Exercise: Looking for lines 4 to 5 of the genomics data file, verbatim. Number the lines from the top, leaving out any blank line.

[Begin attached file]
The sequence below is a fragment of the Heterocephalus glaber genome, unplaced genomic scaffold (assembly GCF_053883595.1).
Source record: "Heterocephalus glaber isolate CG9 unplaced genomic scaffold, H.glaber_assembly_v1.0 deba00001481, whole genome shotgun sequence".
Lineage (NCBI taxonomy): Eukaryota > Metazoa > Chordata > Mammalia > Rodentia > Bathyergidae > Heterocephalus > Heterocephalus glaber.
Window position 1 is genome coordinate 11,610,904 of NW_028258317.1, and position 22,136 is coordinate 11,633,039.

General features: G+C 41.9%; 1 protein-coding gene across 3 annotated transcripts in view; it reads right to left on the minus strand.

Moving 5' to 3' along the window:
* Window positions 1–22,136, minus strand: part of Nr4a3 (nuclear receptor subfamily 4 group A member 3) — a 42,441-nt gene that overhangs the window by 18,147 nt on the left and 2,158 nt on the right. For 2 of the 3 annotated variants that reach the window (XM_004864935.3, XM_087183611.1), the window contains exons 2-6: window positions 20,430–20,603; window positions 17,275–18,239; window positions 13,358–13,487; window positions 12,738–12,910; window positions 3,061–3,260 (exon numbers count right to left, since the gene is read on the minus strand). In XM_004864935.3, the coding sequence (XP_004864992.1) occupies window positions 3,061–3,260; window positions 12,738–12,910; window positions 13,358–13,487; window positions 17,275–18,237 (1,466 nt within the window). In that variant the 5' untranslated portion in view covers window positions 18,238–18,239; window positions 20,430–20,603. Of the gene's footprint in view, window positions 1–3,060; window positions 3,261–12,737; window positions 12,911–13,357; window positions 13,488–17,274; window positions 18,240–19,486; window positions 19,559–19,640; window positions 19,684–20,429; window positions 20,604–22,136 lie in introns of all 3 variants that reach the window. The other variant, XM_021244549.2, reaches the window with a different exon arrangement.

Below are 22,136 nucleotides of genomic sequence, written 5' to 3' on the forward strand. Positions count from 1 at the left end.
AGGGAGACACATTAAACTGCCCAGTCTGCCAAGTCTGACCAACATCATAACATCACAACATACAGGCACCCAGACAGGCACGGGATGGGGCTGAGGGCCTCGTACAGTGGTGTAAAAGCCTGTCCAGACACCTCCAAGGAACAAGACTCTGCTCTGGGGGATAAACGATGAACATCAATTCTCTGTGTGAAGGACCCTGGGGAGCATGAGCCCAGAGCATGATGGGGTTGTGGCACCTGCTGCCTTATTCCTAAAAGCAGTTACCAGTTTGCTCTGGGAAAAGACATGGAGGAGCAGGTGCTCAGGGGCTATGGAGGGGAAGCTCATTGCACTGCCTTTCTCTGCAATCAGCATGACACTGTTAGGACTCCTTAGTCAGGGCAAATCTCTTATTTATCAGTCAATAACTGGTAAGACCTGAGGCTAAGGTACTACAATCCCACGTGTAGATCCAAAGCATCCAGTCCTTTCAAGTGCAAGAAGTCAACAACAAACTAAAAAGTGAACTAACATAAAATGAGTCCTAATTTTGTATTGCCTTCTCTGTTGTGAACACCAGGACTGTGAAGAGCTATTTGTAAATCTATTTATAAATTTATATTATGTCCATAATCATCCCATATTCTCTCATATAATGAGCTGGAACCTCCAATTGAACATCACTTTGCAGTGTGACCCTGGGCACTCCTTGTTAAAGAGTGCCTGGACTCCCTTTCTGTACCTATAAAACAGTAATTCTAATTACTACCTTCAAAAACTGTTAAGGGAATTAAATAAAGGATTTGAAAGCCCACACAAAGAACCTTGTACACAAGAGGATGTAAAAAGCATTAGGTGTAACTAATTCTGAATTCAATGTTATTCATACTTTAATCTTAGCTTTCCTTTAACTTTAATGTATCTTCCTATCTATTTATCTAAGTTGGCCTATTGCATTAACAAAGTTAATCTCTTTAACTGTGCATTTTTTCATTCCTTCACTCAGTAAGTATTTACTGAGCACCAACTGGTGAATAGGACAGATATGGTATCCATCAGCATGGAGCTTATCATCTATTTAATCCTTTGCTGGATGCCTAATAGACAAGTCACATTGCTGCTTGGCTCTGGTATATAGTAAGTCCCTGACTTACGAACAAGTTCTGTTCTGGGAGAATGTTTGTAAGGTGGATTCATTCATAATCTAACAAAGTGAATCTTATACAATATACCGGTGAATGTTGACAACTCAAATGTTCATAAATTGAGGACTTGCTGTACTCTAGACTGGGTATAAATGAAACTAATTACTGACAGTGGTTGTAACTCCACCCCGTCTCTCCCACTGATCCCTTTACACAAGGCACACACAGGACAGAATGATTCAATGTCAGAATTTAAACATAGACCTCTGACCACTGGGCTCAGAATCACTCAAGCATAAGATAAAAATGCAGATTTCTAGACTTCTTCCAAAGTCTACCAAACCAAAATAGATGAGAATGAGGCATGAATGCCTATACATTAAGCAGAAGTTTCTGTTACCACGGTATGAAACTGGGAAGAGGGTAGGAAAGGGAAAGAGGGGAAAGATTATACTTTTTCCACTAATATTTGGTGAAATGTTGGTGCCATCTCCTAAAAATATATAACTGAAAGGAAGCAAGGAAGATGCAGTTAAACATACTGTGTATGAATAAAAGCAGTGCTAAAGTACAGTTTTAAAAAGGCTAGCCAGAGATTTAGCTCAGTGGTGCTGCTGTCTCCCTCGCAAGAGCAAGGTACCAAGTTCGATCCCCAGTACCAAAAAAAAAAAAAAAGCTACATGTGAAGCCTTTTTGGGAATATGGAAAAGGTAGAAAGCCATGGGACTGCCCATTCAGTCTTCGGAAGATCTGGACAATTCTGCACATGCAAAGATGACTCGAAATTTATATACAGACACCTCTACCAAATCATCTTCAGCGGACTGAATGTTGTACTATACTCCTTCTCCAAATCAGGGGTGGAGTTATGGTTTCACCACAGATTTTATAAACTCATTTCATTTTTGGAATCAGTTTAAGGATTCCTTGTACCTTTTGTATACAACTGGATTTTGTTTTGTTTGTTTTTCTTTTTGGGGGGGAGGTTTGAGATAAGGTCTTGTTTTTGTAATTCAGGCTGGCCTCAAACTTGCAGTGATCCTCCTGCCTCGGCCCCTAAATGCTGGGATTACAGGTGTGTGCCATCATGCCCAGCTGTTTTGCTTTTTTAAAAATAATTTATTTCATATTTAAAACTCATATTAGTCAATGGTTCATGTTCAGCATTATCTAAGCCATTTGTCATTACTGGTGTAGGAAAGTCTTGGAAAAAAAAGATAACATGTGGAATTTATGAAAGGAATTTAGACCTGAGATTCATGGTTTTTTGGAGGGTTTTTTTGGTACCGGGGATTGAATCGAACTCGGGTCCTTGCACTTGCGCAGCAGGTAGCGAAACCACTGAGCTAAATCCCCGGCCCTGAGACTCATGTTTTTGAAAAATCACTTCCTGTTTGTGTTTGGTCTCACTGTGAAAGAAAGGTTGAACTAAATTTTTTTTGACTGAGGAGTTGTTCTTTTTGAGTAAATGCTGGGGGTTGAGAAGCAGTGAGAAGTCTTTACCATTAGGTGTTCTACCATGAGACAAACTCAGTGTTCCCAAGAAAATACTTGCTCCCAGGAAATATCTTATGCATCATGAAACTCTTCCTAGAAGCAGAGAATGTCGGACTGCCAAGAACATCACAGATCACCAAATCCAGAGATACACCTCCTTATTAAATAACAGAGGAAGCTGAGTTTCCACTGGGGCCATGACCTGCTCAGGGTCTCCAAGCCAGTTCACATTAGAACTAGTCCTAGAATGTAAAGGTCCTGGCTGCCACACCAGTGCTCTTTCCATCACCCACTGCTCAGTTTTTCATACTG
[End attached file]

Window position 1 is genome coordinate 11,610,904 of NW_028258317.1, and position 22,136 is coordinate 11,633,039.

General features: G+C 41.9%; 1 protein-coding gene across 3 annotated transcripts in view; it reads right to left on the minus strand.